However, the worrying thing about achievements is the extent to which they influence how you play games. This is something that I feel has had an impact upon my own gaming style over the past few years. When I first picked up an Xbox 360, I found myself not caring about the achievements and concentrated on purely experiencing the games. But over time I’ve become more concerned with Gamerscore, despite it having no real impact whatsoever, other than bragging rights.  Most of the time, if a game’s achievements are well designed this means that it can encourage you to get the most out of your experience. So, when I played titles like Red Dead Redemption and Fallout 3 their achievements never felt like a chore and most came naturally through completing and exploring the game.

Xbox 360

Yet, there have been a number of occasions recently where I’ve been finding myself playing the game, specifically to earn the achievements. This has definitely taken some of the enjoyment out of the experience, but there is definitely something fulfilling about earning them. I find myself enjoying playing older games which come without achievements as you can purely focus on the game. While some people can just switch off and ignore these awards, I find myself subconsciously thinking about them. This adds a little bit of pressure and a desire to earn them that is very tough to shake off. Why this is, I don’t really know as I’m not in competition with anyone else and I generally never earn multiplayer awards due to having very few colleagues on Xbox Live.


The role of achievements and trophies has become an interesting one that developers are taking note of. Randy Pitchford from Gearbox has commented that games with the easiest achievements sell well, which appears to be true. Titles that are generally regarded as being poor often have good sales from people wanting to boost their Gamerscore. Notably the infamous Avatar: The Burning Earth, King Kong and the CSI series.

king kong

Fundamentally, achievements are here to stay and ultimately will always divide opinion between gamers who enjoy them and those that don’t. However, it falls to developers to use them to enhance a game rather than simply including them as it is mandatory to do so. Associating these awards with in-game unlockables and benefits is certainly a good idea and one which hopefully will appear more often, especially with regards to collectibles. Ideally all future achievements will encourage players to get the most out of a title, which is surely what they were intended to do. In the meantime, I better look around to ordering a new LEGO game...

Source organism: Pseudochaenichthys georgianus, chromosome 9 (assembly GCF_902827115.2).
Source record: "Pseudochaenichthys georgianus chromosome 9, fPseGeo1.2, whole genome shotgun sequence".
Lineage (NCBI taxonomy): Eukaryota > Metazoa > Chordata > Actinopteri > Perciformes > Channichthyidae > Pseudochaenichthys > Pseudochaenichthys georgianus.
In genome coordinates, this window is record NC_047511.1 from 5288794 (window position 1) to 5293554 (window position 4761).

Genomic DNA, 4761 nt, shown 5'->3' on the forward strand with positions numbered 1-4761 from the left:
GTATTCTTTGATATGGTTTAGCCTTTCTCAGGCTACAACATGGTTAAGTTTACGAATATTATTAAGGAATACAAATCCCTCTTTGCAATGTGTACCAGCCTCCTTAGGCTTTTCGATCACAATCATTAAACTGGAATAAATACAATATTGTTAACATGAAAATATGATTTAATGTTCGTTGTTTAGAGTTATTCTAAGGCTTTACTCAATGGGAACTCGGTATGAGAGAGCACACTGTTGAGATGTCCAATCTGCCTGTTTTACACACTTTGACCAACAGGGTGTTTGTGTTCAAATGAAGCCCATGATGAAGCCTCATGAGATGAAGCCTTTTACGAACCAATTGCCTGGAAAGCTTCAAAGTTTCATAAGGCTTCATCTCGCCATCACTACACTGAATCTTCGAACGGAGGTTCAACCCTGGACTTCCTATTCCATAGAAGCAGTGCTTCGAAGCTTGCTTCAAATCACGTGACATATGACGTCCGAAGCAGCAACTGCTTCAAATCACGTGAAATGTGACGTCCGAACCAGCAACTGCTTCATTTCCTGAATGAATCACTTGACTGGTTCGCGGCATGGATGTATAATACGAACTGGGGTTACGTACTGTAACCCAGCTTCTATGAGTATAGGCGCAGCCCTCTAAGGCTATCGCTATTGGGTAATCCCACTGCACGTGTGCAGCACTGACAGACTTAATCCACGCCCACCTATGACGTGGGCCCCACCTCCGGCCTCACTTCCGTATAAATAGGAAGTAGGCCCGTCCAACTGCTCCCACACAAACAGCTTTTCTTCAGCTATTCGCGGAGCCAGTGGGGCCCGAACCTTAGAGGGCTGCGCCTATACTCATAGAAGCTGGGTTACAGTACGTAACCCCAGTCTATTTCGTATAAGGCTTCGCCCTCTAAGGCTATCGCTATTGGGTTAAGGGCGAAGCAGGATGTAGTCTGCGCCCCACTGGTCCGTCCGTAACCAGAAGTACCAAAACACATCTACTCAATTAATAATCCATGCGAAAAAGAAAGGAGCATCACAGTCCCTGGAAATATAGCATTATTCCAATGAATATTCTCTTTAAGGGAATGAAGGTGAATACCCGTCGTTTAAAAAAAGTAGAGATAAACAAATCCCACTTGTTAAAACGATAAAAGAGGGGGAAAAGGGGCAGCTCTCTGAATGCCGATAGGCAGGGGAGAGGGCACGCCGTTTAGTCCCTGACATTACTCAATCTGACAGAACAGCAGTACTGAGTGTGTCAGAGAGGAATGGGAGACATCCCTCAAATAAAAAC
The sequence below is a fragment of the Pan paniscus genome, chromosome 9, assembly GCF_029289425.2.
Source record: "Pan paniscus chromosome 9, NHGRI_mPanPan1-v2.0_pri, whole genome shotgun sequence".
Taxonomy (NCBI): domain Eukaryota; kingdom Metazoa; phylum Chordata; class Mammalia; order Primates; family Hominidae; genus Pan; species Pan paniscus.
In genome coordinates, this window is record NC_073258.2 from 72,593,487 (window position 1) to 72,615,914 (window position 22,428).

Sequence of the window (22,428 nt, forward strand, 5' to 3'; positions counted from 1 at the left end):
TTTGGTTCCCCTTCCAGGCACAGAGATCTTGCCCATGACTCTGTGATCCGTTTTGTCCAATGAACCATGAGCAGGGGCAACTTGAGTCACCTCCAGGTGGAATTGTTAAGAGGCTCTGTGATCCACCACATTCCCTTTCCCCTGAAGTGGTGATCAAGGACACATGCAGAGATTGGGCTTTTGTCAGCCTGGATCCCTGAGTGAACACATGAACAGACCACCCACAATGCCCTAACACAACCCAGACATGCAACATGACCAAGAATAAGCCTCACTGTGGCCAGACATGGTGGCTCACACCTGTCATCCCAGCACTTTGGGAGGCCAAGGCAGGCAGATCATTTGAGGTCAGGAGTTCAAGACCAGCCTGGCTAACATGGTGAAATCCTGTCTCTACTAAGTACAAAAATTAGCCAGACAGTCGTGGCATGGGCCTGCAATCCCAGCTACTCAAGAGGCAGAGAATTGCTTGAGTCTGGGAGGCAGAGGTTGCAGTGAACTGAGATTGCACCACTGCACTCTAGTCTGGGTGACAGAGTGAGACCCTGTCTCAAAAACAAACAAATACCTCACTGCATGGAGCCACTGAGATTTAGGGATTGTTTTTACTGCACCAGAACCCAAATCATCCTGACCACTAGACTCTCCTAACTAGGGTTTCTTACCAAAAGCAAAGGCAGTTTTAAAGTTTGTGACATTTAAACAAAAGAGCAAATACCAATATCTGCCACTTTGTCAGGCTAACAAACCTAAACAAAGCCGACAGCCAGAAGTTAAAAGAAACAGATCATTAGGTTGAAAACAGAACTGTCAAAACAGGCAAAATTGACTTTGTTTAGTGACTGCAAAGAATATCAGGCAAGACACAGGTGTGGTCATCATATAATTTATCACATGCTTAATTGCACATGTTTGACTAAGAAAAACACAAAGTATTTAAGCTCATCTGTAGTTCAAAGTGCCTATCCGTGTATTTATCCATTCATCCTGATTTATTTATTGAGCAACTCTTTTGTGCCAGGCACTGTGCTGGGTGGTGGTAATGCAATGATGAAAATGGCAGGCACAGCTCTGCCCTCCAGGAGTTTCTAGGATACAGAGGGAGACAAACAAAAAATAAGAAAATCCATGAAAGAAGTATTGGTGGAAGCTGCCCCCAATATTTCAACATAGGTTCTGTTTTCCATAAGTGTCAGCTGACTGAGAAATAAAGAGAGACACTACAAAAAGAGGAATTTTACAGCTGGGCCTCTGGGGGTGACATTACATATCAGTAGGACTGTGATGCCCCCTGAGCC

Christopher Wakefield

Christopher Wakefield


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Angelfromabove - 03:12pm, 18th July 2016

Great blog giraffe. Achievements have changed gaming weather we like it or not. I never used to care for achievements, but lately I do find myself playing through games, doing something and thinking, oh is there an achievement for this. If there's collectible items for instance I won't usually bother unless there is a cheevo at the end of it all. I remember playing games back in the day, specifically Final Fantasy titles and wanting to go after all the extras, just because I could and it was a part of a game I was enjoying so prolonged the experience. I'm unsure on weather the achievements and trophies are a bad thing though. Whilst they can trivialise games, they add a competitive side as you computer with friends to unlock the hard ones. I guess I'm just on the fence with it all at the moment, but I do miss the simpler times when just completing the game and getting a satisfying conclusion was reward enough. Sorry about the layout of this post BTW, am on my mobile.

djd4ws0n - 03:12pm, 18th July 2016

Good read that was, and the part about having something to work towards in the game other than the achievement got me thinking that there are those people out there where the achievement is the thing they unlock that keeps them going.

POBmaestro-1428097466 - 03:12pm, 18th July 2016

Good stuff Big G. I also totally agree with Angel's comments - back in the Final Fantasy days it was a pleasure to go out and mop up all the end game content, while now games like Fable have stupid amounts of collectables with the only reason to get them is for the 30G achievements. To prevent mass frustration I ended up using a guide for those collectables and where is the fun and satisfaction in that? Of course I don't have to get the achievements but I just can't help but get as many as I can in a game to fulfill my perfectionistic ways. Mass Effect was the worst - although I do love the game I did feel the need to go through it for a second time just to get some more of the achievements, with a third playthrough required for 1000G :(

hair-1468851162 - 03:12pm, 18th July 2016

It helped